A softtech chemicanalyser, with needleprobe attached
Two streams of technological development late in the first Century AT gave rise to the chemicanalyzer. First, medical lab-on-a-chip devices became more powerful and versatile, allowing advanced medical analysis with a handheld device. Second, chemical analysis tools such as nuclear resonance scanning and x-ray dispersive spectroscopy became cheaper and more extensively used.
Techniques of miniaturization such as AT and room-temperature superconductors allowed multiple forms of analytical equipment to be carried into the field in a single unit in backpack or suitcase form, with several pencil-like probes. These were initially used in mineral prospecting, but gradually spread to other fields of endeavor.
In 97 AT these devices were combined to give a portable laboratory capable of deducing the molecular structure of almost any organic or inorganic analyte; be it gas,liquid or solid. By the Technocalypse this had been refined into handheld versions of several different models. The most popular was the size and shape of a paperback book, with a needle-like probe capable of reconfiguring itself for different samples. The face of the chemicanalyzer was a 3D screen that could display the molecular structure and a report on the properties of the substance(s). Another popular version was a wand that could interact via Direct Neural Interface with the user.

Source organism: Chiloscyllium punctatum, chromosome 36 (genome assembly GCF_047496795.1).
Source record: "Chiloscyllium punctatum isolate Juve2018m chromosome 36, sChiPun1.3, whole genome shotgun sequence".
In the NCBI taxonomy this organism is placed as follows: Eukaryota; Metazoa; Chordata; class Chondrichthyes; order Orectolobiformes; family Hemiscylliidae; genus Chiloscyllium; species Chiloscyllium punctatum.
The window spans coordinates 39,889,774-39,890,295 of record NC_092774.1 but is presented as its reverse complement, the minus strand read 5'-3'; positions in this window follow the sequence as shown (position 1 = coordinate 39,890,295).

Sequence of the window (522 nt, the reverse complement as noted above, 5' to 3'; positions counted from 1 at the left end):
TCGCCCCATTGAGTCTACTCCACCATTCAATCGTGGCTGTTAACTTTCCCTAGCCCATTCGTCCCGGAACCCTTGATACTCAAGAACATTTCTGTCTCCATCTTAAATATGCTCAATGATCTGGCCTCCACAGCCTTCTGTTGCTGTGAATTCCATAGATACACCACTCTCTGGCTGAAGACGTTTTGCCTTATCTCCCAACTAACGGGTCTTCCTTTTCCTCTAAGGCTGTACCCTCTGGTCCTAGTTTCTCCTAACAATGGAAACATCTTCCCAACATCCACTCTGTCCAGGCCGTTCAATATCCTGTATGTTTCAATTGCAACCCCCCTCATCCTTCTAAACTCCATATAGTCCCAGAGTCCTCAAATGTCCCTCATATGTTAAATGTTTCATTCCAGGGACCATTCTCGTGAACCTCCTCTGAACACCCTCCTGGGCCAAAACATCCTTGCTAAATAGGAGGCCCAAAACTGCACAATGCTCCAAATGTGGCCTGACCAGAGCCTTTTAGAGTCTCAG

Across history numerous other designs have been developed for non-human clades of a diverse range anatomy types. Many modern versions include sensitive Olfactory Arrays to sense chemical properties remotely, using minute amounts of atmosphere-borne materials.
Chemical Engineering - Text by M. Alan Kazlev, based on the original by Robert J. Hall The macro-, micro-, meso- or nano-scale chemical conversion of raw materials into such end products as bioplastoids, synthetic petroleum products, dumb (macroscale) detergents, plastics, natural and synthetic fuels, pharmaceuticals, fullerenes, hardcopy paper, and industrial chemicals. While most products can be easily synthesized with any household nanofab, chemical engineering is still important in the mass-production of large quantities of material in large chemical plants.